State Government discusses various options
Government has initiated a study which will consider all aspects of the issue
Tax reductions may not be effected before revised State Budget is presented
Bangalore: The State Government is considering a downward calibration of the sales tax and entry tax on diesel and petrol, which are currently the highest in the country.
The State levies taxes at the rate of 25 per cent on the basic price of diesel and 33 per cent on basic price of petrol. This includes the 5 per cent entry tax on both fuels and sales tax. A consumer in Karnataka pays 64 per cent tax on petrol and 32 per cent on diesel which includes taxes and duties levied by the Centre.
The State Ministry on Thursday discussed the various options for reducing taxes levied by the State on petroleum products, particularly those on diesel and petrol.
Asked if the Karnataka Government was contemplating a package aimed at providing relief to consumers, Minister V.S. Acharya told The Hindu that the Government “was examining the issue in all its ramifications.”
The Finance Department has been asked to assess the expenditure burden and the revenues that the Government mobilises through levies on petroleum products.
Mr. Acharya said the Government had initiated a study “which is carefully considering all aspects of the issue.”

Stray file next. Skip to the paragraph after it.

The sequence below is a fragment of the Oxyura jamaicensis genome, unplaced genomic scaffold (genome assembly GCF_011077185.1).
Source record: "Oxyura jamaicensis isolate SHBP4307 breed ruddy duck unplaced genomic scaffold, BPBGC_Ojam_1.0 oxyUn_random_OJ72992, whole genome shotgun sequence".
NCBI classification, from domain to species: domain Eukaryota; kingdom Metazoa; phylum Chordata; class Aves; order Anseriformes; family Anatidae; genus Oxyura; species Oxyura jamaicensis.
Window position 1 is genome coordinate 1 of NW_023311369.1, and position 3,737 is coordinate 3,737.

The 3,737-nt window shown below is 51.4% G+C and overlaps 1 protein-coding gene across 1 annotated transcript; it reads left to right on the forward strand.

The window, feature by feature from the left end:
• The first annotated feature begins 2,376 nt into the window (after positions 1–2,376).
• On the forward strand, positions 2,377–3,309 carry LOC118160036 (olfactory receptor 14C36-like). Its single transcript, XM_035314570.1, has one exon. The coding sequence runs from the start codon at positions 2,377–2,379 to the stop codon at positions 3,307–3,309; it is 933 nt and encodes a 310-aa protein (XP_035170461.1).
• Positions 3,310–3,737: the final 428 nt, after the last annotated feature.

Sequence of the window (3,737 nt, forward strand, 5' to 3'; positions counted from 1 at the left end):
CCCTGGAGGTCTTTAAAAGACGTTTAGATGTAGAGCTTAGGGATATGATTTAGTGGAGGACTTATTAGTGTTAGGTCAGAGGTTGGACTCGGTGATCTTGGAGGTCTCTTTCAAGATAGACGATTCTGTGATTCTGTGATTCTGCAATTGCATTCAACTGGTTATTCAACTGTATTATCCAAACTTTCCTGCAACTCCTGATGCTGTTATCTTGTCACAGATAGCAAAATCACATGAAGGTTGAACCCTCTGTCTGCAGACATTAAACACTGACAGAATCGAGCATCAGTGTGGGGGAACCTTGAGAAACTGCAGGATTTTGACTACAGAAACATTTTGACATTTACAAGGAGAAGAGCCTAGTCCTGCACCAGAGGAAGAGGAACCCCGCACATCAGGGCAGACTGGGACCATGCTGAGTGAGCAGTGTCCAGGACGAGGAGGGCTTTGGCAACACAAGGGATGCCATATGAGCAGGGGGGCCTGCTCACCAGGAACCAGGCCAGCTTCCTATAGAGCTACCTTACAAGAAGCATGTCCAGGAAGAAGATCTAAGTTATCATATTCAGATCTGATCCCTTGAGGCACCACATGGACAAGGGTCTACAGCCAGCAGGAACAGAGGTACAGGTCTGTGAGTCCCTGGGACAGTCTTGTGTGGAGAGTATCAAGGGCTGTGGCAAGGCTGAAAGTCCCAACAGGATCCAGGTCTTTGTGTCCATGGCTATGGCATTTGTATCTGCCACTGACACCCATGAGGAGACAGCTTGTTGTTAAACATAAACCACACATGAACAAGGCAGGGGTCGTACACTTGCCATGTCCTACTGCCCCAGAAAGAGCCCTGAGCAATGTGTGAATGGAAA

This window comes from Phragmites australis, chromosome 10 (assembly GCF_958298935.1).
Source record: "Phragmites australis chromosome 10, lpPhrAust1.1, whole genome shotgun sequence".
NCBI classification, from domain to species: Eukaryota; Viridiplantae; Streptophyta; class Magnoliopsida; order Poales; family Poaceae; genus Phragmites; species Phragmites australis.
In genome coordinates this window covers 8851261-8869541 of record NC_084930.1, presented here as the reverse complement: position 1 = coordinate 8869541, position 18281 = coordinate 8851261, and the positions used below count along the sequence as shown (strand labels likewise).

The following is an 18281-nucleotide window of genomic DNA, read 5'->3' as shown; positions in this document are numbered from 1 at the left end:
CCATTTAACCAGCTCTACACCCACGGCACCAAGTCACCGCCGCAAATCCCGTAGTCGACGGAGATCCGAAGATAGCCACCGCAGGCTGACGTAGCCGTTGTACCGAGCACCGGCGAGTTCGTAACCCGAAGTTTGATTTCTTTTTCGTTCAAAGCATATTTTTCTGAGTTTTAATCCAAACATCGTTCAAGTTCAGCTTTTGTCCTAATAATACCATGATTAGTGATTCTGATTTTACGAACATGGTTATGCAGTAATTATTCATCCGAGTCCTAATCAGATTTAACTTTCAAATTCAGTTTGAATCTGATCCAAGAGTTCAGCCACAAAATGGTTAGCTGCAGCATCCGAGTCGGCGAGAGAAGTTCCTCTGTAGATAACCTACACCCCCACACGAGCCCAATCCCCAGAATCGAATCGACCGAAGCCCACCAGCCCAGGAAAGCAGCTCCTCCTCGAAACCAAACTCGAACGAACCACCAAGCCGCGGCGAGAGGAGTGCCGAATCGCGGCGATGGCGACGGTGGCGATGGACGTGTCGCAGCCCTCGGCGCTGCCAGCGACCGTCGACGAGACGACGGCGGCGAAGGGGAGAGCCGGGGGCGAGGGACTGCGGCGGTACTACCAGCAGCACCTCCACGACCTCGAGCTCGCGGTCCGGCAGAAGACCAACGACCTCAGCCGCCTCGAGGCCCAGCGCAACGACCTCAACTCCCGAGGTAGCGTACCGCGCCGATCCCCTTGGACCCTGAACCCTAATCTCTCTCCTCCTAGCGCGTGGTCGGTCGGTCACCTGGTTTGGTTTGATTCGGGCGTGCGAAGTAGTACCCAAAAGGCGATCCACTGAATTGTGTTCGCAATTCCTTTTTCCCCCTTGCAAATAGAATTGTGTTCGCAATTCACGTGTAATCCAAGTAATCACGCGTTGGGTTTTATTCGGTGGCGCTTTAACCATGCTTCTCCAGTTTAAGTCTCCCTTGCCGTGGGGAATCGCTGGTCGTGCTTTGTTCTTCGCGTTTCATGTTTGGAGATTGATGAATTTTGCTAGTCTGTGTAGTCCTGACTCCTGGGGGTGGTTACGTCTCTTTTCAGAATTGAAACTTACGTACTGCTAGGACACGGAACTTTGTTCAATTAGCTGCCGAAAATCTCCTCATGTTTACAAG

He said that although the study was likely to be completed in three to four days, it was unlikely that tax reductions would be effected before the revised State Budget was presented around July 10.
However, he said the Government was committed towards not increasing the bus fares charged by the Karnataka State Road Transport Corporation (KSRTC) and the Bangalore Metropolitan Transport Corporation (BMTC) till then. “We are keeping an open mind on the issue and will carefully consider all options,” he said. The sources in the Ministry said the fuel bills of the transport corporations were likely to increase by about Rs. 150 crore a year.
Elaborating on the issues under consideration, Mr. Acharya said “expenditure burden” that had arisen from higher fuel prices would have to be considered. The cost increases suffered by State transport undertakings and the Government’s fleet of vehicles would be one set of considerations, he said.
The increase in the general price level, which may also result in a larger burden on the State Government due to increase in Dearness Allowance payments to government employees, is another important issue to be considered.